From the March 31, 1980 issue of New York Magazine.
It was the last Friday of the term, and tinged with discontent. This marijuana business, the expulsion of a handful of seniors for flirting with the weed, had some of the girls nervous, mutinous. But Jean Struven Harris, headmistress of the Madeira School, did not flinch. Her vision of Madeira was, as always, pure, crystalline, hostile to error. She spoke of Duty, and of Caliber, and, above all, of Integrity.
But—some of the girls noticed—Jean Harris seemed unusually ill at ease. Run-down. That Friday, she dropped in at the infirmary, where a nurse gave her some shots for anemia. She proceeded with the day’s business calmly enough—she had announced that she intended to stay on campus for the three-week break—but, showing some distress, she unexpectedly canceled a 3:30 appointment.
The girls left Madeira that Saturday morning, except for some 40-odd juniors who had holiday internships on Capitol Hill. One of the juniors went to see Jean Harris on Sunday. Jean Harris lived in a two-story red-brick house called “The Hill,” and she had said that it was “always open.”
It was seldom open quite so literally, however. The door was open wide, the girl says, and the usually meticulous place was the biggest mess you can imagine. “Clothes were thrown all over the floor,” she recalls, “and the kitchen looked as if she hadn’t been in there for a week.” Jean Harris herself was nowhere to be seen, and the girl departed, puzzled, her problem unresolved.
Jean Struven Harris spent much of Monday writing. She wrote a letter, extraordinarily long and rambling, and then she put the sheets together in no particular order and stuffed them into a manila envelope. She addressed the letter to Dr. Herman Tarnower and dropped it off at the small post office on the Madeira campus.
Just to make completely sure, she sent it by registered mail, which requires a signature. No prevarications, no excuses. Herman Tarnower, best known as the millionaire creator of the “Scarsdale Diet,” had been her lover for fourteen years. But, since her coming to Madeira, perhaps even since his newly found celebrity, he had been slip-sliding away. There was Another Woman. Her shining world—Duty, Caliber, Integrity, those safe and shining abstractions—lay about her in ugly shreds and splinters.
That night Jean Harris was expected for dinner with John and Kiku Hanes. It was a typical “intelligent” Washington dinner, a sit-down for fourteen, nothing to do with Madeira, no alums, no parents, just well-informed people, like Jean Harris.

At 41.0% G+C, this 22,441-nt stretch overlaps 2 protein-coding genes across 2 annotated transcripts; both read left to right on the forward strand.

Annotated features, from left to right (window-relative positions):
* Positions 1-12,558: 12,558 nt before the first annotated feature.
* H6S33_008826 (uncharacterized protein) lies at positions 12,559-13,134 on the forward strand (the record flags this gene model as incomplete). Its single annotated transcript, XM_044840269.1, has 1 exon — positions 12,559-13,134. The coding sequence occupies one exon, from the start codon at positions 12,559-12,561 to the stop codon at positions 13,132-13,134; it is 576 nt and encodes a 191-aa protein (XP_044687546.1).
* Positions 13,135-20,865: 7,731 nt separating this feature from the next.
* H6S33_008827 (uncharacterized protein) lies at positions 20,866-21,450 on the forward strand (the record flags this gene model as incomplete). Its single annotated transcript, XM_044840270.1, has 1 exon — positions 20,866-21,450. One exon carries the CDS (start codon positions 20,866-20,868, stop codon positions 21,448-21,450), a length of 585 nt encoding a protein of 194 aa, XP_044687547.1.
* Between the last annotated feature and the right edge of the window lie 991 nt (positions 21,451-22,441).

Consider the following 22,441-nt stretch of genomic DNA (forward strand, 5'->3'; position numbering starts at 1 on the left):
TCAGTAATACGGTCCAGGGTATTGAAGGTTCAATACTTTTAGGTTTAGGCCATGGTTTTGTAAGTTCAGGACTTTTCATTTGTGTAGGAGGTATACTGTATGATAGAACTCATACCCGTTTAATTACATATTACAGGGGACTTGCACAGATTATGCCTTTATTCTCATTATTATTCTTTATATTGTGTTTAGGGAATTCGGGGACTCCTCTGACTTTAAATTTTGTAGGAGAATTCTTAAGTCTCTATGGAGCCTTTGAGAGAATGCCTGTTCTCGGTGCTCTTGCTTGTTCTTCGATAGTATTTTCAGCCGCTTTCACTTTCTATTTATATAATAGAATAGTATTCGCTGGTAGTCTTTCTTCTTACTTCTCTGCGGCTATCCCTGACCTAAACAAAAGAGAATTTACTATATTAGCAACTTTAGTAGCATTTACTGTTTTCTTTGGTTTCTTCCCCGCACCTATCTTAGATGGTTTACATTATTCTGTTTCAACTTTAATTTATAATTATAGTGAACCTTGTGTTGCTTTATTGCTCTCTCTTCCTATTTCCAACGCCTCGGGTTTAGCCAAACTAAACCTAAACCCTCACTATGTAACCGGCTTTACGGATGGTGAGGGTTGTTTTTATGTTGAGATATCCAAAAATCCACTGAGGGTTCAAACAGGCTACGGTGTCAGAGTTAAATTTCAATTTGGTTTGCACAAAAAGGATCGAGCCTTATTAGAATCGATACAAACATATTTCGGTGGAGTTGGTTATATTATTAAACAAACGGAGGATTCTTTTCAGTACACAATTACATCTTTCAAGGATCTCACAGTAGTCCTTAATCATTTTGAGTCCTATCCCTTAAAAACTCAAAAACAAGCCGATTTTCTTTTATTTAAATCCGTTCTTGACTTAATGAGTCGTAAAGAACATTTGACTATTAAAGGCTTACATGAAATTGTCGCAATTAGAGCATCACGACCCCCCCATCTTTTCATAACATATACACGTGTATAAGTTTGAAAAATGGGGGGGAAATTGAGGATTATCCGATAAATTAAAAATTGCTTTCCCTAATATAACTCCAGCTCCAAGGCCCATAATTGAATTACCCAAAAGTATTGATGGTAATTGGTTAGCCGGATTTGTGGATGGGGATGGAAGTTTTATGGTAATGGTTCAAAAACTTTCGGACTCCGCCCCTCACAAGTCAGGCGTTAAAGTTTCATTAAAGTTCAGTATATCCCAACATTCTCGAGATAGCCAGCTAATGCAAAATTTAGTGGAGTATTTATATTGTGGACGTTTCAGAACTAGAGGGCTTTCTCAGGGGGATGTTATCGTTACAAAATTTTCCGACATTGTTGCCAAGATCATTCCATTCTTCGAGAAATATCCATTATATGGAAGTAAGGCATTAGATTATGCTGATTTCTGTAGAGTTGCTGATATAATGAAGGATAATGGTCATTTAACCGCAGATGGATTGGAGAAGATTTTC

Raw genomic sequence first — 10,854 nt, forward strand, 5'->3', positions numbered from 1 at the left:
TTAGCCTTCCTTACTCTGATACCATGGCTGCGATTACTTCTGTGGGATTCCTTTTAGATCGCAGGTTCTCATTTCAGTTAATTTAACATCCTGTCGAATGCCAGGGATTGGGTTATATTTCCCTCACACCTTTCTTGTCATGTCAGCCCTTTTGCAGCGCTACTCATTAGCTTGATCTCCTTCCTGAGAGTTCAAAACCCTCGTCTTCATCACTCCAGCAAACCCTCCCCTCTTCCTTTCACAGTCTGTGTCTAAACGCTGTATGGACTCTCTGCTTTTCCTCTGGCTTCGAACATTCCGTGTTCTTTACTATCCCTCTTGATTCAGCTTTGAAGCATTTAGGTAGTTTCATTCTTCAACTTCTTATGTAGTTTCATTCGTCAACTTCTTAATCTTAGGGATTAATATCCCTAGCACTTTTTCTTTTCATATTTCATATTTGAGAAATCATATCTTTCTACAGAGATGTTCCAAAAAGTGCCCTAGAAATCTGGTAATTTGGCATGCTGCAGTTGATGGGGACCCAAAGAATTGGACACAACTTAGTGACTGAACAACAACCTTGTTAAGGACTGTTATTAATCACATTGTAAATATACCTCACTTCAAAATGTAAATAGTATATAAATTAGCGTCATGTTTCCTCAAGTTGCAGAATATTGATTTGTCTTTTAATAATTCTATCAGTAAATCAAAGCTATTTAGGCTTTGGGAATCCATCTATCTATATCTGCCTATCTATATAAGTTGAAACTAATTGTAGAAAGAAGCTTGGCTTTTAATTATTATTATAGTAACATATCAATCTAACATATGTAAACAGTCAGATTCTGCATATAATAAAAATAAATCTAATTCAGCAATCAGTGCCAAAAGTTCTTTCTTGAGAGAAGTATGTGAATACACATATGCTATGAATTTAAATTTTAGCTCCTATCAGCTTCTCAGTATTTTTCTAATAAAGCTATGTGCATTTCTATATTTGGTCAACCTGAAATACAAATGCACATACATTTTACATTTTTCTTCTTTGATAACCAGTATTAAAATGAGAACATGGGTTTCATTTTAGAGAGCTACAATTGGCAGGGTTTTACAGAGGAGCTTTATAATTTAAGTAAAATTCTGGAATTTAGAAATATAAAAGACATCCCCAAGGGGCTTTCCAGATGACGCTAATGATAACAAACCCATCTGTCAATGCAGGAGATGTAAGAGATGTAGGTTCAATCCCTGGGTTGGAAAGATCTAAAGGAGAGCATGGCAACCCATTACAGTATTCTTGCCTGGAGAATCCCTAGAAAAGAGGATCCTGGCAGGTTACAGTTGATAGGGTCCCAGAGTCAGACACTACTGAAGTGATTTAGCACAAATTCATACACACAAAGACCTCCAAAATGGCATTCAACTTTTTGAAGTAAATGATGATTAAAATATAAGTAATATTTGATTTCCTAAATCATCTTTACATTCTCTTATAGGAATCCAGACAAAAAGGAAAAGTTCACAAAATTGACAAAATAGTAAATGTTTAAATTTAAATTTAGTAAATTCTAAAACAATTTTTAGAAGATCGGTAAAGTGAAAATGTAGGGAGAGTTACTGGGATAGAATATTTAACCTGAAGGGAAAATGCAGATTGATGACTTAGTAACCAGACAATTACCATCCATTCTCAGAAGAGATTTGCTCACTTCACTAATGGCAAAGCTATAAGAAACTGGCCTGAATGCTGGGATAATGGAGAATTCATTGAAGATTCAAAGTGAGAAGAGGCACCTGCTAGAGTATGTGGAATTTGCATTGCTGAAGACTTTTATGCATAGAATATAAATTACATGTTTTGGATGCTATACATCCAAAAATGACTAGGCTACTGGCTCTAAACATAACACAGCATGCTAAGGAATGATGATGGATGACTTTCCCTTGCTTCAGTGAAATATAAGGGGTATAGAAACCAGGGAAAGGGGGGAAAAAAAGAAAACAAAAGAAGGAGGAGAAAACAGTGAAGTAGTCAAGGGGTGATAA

“I had spoken to her the day before,” Kiku Hanes says. “She was looking forward to it. There was an empty place, but I wasn’t worried at all. I know what being a headmistress is like.”
In fact, Jean Harris did dress as if for dinner: a trim ensemble of black jacket, white shirt, black skirt. It seems she changed her mind. She wrote some further notes, these detailing her inner ferment, and she scattered them around the small and comfortable house that (she wrote) she had no intention of ever seeing again.
Jean Struven Harris fetched her gun, a Harrington & Richardson .32-caliber revolver, which she had acquired a couple of years back at Irving’s Sport Shops in Tysons Corner. It was still in its box. She dumped it in her car, an unshowy blue-and-white 1973 Chrysler, and took off on the five-hour drive.
The weather, so unseasonably mild, broke while she was still on the road. An inconsiderate thunderstorm lashed the rich suburbs, and she arrived to find Dr. Tarnower’s house, that half-million-dollars’ worth of neo-japonaiserie where she had spent so much pleasant time, muffled with black and steaming blankets of rain.
The burglary call came through to the Harrison police at 10:59 P.M. When he arrived, patrolman Brian McKenna found the angular body of Herman Tarnower, 69, sprawled crooked and awkward in an upstairs bedroom, dying in beige pajamas. Tarnower tried to speak, but managed only random sounds. Jean Harris stood there, distraught, her natty outfit rain sodden. The headmistress of Madeira School, whose roster of pupils, past and present, reads like a Fortune-hunters’ 500, was booked for Murder Two.
The headmistress and the millionaire doctor, the headlines ran.
Certainly, it has a better sound to it than the sleazy mayhem that usually occupies the tabloids and the TV news. There’s a ring of that comfortably titillating British detective-story world, those clubs and country houses where the upper middle classes plot one another’s baroque demises. No wonder that cigar box of a courtroom in Harrison allured such media luminaries as Shana Alexander (who wore black mink), sitting behind the defendant, just as she had done through the seven months of the equally classy Patty Hearst trial: the Shana Alexander position.